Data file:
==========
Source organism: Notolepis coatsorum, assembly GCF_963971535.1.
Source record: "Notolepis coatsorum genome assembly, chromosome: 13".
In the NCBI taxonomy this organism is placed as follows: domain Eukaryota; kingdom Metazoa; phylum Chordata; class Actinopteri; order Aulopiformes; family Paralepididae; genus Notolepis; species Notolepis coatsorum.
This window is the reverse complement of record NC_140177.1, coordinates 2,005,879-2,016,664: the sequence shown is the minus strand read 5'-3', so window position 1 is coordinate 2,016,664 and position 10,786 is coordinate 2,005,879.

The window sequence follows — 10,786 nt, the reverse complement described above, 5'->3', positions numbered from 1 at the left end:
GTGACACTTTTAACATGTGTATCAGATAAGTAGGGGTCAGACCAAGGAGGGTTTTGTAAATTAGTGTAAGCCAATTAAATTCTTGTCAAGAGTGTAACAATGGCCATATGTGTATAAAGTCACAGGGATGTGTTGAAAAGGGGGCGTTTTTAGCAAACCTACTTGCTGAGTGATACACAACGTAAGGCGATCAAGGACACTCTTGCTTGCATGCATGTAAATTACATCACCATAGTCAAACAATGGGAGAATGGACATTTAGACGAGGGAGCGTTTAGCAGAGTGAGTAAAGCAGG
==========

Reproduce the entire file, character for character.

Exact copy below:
Source organism: Notolepis coatsorum, assembly GCF_963971535.1.
Source record: "Notolepis coatsorum genome assembly, chromosome: 13".
In the NCBI taxonomy this organism is placed as follows: domain Eukaryota; kingdom Metazoa; phylum Chordata; class Actinopteri; order Aulopiformes; family Paralepididae; genus Notolepis; species Notolepis coatsorum.
This window is the reverse complement of record NC_140177.1, coordinates 2,005,879-2,016,664: the sequence shown is the minus strand read 5'-3', so window position 1 is coordinate 2,016,664 and position 10,786 is coordinate 2,005,879.

The window sequence follows — 10,786 nt, the reverse complement described above, 5'->3', positions numbered from 1 at the left end:
GTGACACTTTTAACATGTGTATCAGATAAGTAGGGGTCAGACCAAGGAGGGTTTTGTAAATTAGTGTAAGCCAATTAAATTCTTGTCAAGAGTGTAACAATGGCCATATGTGTATAAAGTCACAGGGATGTGTTGAAAAGGGGGCGTTTTTAGCAAACCTACTTGCTGAGTGATACACAACGTAAGGCGATCAAGGACACTCTTGCTTGCATGCATGTAAATTACATCACCATAGTCAAACAATGGGAGAATGGACATTTAGACGAGGGAGCGTTTAGCAGAGTGAGTAAAGCAGG